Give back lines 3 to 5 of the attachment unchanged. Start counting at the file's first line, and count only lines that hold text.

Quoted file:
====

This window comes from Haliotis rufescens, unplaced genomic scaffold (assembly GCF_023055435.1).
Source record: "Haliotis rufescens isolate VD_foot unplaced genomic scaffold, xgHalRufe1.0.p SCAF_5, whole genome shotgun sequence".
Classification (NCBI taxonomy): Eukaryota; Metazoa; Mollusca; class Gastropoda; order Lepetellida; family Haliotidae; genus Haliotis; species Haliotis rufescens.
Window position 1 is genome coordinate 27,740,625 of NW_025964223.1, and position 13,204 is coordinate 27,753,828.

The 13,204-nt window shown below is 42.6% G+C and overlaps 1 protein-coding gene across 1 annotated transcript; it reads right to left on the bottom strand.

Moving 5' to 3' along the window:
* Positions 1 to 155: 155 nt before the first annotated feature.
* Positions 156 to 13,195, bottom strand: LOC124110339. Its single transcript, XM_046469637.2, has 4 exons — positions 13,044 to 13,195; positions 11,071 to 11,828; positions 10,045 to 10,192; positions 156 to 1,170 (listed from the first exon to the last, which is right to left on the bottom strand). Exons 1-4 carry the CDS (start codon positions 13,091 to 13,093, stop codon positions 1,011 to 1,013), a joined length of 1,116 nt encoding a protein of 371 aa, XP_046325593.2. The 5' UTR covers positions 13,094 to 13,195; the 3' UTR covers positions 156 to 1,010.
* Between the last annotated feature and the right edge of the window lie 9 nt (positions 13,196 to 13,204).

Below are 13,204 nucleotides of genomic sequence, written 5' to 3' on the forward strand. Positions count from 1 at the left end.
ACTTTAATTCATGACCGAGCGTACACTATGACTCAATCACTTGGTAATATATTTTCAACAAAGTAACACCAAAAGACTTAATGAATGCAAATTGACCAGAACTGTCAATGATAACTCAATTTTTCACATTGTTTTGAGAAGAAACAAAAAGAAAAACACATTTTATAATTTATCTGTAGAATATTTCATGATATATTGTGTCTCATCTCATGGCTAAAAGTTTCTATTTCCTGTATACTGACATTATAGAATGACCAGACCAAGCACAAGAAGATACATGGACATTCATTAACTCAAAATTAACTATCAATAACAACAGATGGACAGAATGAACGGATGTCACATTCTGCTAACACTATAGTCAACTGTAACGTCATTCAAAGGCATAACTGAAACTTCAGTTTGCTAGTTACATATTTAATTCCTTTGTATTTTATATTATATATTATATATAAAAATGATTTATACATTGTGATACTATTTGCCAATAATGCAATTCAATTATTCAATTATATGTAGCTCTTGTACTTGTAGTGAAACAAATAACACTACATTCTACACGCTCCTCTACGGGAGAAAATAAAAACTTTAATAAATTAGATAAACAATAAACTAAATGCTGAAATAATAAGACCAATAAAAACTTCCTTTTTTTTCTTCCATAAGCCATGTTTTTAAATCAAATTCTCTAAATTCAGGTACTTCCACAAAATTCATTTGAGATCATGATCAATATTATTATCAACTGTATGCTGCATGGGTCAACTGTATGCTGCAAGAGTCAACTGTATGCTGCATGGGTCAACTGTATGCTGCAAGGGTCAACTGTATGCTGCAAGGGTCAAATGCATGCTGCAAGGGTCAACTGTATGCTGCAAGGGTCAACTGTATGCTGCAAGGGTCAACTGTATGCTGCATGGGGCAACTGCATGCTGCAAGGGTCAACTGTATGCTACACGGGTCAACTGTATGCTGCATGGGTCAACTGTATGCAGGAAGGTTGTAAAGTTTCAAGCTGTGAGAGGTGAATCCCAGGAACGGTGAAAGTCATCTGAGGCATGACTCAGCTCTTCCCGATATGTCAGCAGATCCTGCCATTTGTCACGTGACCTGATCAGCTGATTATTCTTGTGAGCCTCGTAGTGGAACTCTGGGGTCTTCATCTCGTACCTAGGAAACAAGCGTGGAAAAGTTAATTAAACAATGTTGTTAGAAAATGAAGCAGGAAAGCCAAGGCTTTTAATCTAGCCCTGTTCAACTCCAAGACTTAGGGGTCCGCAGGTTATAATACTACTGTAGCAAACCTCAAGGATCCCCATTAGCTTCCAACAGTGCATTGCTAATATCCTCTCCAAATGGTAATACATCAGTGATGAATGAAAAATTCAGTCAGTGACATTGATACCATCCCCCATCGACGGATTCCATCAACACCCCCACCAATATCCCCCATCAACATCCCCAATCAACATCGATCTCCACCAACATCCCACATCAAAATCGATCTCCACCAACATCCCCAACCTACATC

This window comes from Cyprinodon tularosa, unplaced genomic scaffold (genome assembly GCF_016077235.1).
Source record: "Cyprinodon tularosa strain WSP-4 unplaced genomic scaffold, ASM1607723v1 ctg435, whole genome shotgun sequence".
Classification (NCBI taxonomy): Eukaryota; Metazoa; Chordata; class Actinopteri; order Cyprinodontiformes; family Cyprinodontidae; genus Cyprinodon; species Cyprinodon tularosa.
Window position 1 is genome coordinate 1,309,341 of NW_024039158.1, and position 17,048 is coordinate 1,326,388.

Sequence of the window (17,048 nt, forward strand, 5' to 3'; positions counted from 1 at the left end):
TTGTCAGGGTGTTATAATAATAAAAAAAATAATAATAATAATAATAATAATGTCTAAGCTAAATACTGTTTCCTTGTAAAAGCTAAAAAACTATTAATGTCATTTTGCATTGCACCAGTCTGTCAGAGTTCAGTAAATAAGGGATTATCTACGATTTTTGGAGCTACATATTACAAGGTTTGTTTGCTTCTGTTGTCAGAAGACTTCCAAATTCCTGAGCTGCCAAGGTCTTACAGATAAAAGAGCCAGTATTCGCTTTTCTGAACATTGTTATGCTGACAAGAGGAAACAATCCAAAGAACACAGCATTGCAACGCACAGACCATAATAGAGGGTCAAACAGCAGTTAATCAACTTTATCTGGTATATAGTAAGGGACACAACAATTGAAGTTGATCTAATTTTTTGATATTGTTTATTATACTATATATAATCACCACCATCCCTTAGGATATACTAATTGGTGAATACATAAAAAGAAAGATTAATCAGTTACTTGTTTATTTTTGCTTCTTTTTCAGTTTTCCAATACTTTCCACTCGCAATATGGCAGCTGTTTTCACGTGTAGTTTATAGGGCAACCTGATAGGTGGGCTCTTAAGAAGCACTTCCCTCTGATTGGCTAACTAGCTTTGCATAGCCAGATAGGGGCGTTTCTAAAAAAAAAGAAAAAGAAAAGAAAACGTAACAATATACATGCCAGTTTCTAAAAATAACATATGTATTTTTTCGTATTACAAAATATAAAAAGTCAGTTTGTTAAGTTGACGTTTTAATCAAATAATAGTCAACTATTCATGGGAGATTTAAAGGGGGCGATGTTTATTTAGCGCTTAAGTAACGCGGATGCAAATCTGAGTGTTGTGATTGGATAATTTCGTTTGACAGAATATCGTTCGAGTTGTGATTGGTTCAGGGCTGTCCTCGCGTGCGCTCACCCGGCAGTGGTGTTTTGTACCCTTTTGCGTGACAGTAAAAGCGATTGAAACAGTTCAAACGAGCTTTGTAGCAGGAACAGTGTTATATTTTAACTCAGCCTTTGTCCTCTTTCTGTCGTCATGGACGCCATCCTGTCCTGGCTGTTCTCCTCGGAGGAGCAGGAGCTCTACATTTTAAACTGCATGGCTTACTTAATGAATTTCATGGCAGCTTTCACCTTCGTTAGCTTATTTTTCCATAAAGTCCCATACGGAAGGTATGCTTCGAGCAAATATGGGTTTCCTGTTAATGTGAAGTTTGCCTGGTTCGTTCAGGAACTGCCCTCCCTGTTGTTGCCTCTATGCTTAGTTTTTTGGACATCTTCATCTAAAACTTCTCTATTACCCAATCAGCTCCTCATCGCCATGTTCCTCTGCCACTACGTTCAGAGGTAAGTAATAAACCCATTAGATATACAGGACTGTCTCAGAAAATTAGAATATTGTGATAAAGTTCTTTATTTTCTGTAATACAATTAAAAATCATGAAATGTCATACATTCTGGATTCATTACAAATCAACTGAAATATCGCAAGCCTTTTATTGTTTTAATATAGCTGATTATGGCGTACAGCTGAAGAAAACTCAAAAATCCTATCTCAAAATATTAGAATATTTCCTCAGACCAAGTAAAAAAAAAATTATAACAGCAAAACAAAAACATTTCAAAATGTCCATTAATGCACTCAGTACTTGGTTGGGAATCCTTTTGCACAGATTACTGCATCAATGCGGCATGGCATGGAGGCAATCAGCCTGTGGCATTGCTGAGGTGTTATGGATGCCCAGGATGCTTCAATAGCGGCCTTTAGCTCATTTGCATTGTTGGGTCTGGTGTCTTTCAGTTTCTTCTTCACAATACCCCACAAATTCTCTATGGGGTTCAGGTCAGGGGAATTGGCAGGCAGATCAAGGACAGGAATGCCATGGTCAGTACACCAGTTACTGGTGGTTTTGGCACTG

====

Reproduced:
Classification (NCBI taxonomy): Eukaryota; Metazoa; Mollusca; class Gastropoda; order Lepetellida; family Haliotidae; genus Haliotis; species Haliotis rufescens.
Window position 1 is genome coordinate 27,740,625 of NW_025964223.1, and position 13,204 is coordinate 27,753,828.

The 13,204-nt window shown below is 42.6% G+C and overlaps 1 protein-coding gene across 1 annotated transcript; it reads right to left on the bottom strand.